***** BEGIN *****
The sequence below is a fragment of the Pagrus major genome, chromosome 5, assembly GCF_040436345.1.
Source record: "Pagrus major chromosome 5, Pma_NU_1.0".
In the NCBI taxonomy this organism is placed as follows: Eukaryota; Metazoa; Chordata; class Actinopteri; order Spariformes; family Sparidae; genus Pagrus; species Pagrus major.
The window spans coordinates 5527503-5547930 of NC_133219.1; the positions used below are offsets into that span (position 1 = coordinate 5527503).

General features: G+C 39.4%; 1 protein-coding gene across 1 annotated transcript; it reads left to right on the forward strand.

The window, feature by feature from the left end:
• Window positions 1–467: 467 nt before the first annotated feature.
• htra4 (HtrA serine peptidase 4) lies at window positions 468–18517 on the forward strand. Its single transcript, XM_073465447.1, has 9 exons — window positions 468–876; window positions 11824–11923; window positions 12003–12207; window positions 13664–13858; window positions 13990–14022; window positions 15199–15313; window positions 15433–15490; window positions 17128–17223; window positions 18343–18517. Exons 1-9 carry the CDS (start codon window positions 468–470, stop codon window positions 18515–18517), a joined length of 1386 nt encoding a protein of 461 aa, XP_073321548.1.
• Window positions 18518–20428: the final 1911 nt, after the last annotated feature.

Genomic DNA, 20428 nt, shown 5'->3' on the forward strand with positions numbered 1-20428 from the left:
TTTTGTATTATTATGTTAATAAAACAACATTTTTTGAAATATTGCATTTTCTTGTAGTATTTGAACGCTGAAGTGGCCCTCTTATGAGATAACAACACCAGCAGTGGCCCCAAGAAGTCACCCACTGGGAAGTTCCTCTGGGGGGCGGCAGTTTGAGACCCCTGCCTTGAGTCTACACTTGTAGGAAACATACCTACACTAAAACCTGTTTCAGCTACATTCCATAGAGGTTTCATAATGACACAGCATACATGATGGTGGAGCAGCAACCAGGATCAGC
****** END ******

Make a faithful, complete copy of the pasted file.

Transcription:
The sequence below is a fragment of the Pagrus major genome, chromosome 5, assembly GCF_040436345.1.
Source record: "Pagrus major chromosome 5, Pma_NU_1.0".
In the NCBI taxonomy this organism is placed as follows: Eukaryota; Metazoa; Chordata; class Actinopteri; order Spariformes; family Sparidae; genus Pagrus; species Pagrus major.
The window spans coordinates 5527503-5547930 of NC_133219.1; the positions used below are offsets into that span (position 1 = coordinate 5527503).

General features: G+C 39.4%; 1 protein-coding gene across 1 annotated transcript; it reads left to right on the forward strand.

The window, feature by feature from the left end:
• Window positions 1–467: 467 nt before the first annotated feature.
• htra4 (HtrA serine peptidase 4) lies at window positions 468–18517 on the forward strand. Its single transcript, XM_073465447.1, has 9 exons — window positions 468–876; window positions 11824–11923; window positions 12003–12207; window positions 13664–13858; window positions 13990–14022; window positions 15199–15313; window positions 15433–15490; window positions 17128–17223; window positions 18343–18517. Exons 1-9 carry the CDS (start codon window positions 468–470, stop codon window positions 18515–18517), a joined length of 1386 nt encoding a protein of 461 aa, XP_073321548.1.
• Window positions 18518–20428: the final 1911 nt, after the last annotated feature.

Genomic DNA, 20428 nt, shown 5'->3' on the forward strand with positions numbered 1-20428 from the left:
TTTTGTATTATTATGTTAATAAAACAACATTTTTTGAAATATTGCATTTTCTTGTAGTATTTGAACGCTGAAGTGGCCCTCTTATGAGATAACAACACCAGCAGTGGCCCCAAGAAGTCACCCACTGGGAAGTTCCTCTGGGGGGCGGCAGTTTGAGACCCCTGCCTTGAGTCTACACTTGTAGGAAACATACCTACACTAAAACCTGTTTCAGCTACATTCCATAGAGGTTTCATAATGACACAGCATACATGATGGTGGAGCAGCAACCAGGATCAGC